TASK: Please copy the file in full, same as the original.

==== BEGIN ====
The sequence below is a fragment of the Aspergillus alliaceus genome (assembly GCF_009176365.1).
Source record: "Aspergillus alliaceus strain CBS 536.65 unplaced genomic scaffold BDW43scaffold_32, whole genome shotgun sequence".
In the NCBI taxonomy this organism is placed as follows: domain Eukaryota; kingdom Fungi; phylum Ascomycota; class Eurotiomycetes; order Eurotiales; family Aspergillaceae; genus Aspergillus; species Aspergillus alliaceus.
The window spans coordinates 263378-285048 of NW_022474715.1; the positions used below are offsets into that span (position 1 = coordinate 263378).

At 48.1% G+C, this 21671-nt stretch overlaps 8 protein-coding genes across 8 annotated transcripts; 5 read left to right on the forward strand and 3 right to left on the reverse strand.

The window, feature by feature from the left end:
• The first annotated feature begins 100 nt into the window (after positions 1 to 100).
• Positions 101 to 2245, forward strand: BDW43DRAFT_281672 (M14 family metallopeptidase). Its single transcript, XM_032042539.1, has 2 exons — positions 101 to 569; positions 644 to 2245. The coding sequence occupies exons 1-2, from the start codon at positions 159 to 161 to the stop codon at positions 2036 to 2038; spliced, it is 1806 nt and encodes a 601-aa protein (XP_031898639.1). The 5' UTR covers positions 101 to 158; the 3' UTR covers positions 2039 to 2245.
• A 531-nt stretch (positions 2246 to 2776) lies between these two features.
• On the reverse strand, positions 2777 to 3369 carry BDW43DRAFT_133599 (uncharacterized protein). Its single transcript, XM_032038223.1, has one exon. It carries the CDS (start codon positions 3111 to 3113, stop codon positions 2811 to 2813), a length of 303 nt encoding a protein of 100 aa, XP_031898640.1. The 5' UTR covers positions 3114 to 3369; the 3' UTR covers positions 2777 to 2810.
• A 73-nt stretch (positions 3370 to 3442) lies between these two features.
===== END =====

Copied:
The sequence below is a fragment of the Aspergillus alliaceus genome (assembly GCF_009176365.1).
Source record: "Aspergillus alliaceus strain CBS 536.65 unplaced genomic scaffold BDW43scaffold_32, whole genome shotgun sequence".
In the NCBI taxonomy this organism is placed as follows: domain Eukaryota; kingdom Fungi; phylum Ascomycota; class Eurotiomycetes; order Eurotiales; family Aspergillaceae; genus Aspergillus; species Aspergillus alliaceus.
The window spans coordinates 263378-285048 of NW_022474715.1; the positions used below are offsets into that span (position 1 = coordinate 263378).

At 48.1% G+C, this 21671-nt stretch overlaps 8 protein-coding genes across 8 annotated transcripts; 5 read left to right on the forward strand and 3 right to left on the reverse strand.

The window, feature by feature from the left end:
• The first annotated feature begins 100 nt into the window (after positions 1 to 100).
• Positions 101 to 2245, forward strand: BDW43DRAFT_281672 (M14 family metallopeptidase). Its single transcript, XM_032042539.1, has 2 exons — positions 101 to 569; positions 644 to 2245. The coding sequence occupies exons 1-2, from the start codon at positions 159 to 161 to the stop codon at positions 2036 to 2038; spliced, it is 1806 nt and encodes a 601-aa protein (XP_031898639.1). The 5' UTR covers positions 101 to 158; the 3' UTR covers positions 2039 to 2245.
• A 531-nt stretch (positions 2246 to 2776) lies between these two features.
• On the reverse strand, positions 2777 to 3369 carry BDW43DRAFT_133599 (uncharacterized protein). Its single transcript, XM_032038223.1, has one exon. It carries the CDS (start codon positions 3111 to 3113, stop codon positions 2811 to 2813), a length of 303 nt encoding a protein of 100 aa, XP_031898640.1. The 5' UTR covers positions 3114 to 3369; the 3' UTR covers positions 2777 to 2810.
• A 73-nt stretch (positions 3370 to 3442) lies between these two features.